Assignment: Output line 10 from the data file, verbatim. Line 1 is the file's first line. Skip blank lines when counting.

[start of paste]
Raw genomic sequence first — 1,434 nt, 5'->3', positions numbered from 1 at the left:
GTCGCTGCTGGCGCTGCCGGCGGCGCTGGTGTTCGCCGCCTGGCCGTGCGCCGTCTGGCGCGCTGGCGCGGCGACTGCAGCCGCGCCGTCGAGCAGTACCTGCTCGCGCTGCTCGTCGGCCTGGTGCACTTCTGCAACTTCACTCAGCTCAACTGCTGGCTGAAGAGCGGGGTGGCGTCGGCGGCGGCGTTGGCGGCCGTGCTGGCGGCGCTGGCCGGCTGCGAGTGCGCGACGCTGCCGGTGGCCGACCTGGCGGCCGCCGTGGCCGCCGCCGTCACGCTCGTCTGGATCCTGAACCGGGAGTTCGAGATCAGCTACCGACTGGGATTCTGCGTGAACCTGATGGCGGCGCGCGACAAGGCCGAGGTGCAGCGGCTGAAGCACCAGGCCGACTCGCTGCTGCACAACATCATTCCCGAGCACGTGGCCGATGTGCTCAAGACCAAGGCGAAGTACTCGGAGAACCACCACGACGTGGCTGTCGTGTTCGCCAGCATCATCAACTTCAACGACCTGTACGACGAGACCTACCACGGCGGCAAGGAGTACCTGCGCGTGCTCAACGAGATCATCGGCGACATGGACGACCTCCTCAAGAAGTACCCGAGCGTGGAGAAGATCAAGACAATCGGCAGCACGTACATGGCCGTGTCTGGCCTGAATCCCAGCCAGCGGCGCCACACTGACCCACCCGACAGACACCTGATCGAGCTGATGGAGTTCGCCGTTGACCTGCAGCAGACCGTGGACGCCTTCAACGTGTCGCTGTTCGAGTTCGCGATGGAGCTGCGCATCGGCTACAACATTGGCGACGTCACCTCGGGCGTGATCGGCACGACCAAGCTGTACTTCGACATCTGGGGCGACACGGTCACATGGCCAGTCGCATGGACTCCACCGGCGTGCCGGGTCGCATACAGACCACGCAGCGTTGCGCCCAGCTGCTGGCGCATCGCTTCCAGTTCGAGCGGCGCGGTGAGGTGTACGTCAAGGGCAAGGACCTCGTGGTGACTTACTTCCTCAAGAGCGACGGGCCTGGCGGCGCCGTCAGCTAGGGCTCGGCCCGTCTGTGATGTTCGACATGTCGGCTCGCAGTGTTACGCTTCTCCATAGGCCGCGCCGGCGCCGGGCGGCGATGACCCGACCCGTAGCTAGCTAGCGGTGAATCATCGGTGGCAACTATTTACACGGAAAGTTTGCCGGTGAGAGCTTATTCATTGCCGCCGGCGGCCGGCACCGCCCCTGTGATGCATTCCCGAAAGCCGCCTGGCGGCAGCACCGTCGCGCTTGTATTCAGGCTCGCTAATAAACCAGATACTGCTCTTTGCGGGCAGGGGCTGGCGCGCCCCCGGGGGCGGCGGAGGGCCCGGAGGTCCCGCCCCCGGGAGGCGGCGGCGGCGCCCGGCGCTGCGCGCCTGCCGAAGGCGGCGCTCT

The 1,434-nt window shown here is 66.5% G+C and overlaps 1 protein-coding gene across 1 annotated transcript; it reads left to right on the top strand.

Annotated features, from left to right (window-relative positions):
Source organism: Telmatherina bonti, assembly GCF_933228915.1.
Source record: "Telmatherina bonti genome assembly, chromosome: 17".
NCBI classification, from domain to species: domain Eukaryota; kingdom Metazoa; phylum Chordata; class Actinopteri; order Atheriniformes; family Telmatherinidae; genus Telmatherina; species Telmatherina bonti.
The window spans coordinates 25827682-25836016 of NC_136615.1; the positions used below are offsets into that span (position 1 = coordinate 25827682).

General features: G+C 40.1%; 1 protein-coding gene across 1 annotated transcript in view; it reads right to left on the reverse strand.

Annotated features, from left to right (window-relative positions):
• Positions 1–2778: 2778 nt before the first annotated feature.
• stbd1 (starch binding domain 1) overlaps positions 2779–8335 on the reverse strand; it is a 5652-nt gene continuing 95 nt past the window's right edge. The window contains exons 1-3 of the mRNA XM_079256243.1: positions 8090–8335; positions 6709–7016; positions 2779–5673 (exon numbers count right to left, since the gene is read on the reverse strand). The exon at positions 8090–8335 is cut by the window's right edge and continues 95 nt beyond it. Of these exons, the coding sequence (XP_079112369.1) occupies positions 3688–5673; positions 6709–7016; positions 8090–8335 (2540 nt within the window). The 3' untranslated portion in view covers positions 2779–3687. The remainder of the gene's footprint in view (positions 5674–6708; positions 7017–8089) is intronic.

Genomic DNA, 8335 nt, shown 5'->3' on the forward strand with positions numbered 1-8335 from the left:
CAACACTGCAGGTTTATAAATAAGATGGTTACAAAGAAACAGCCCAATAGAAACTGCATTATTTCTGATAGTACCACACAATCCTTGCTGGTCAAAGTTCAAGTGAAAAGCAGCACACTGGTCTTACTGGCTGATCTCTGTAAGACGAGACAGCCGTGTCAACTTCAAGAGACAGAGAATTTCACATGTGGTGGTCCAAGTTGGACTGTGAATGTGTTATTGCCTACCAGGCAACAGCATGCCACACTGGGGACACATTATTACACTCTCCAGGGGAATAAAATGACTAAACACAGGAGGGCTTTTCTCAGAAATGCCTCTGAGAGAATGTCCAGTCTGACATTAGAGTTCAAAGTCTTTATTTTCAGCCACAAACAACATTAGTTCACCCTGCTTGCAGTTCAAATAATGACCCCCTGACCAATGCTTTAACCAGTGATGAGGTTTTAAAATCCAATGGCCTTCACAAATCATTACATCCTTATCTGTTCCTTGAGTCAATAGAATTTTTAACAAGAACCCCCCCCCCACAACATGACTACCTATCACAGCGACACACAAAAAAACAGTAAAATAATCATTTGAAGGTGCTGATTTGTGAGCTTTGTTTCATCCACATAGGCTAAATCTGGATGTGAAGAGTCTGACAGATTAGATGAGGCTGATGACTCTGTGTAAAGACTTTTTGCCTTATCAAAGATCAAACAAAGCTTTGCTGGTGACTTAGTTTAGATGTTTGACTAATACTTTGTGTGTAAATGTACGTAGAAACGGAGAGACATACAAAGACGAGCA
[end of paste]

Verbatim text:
Annotated features, from left to right (window-relative positions):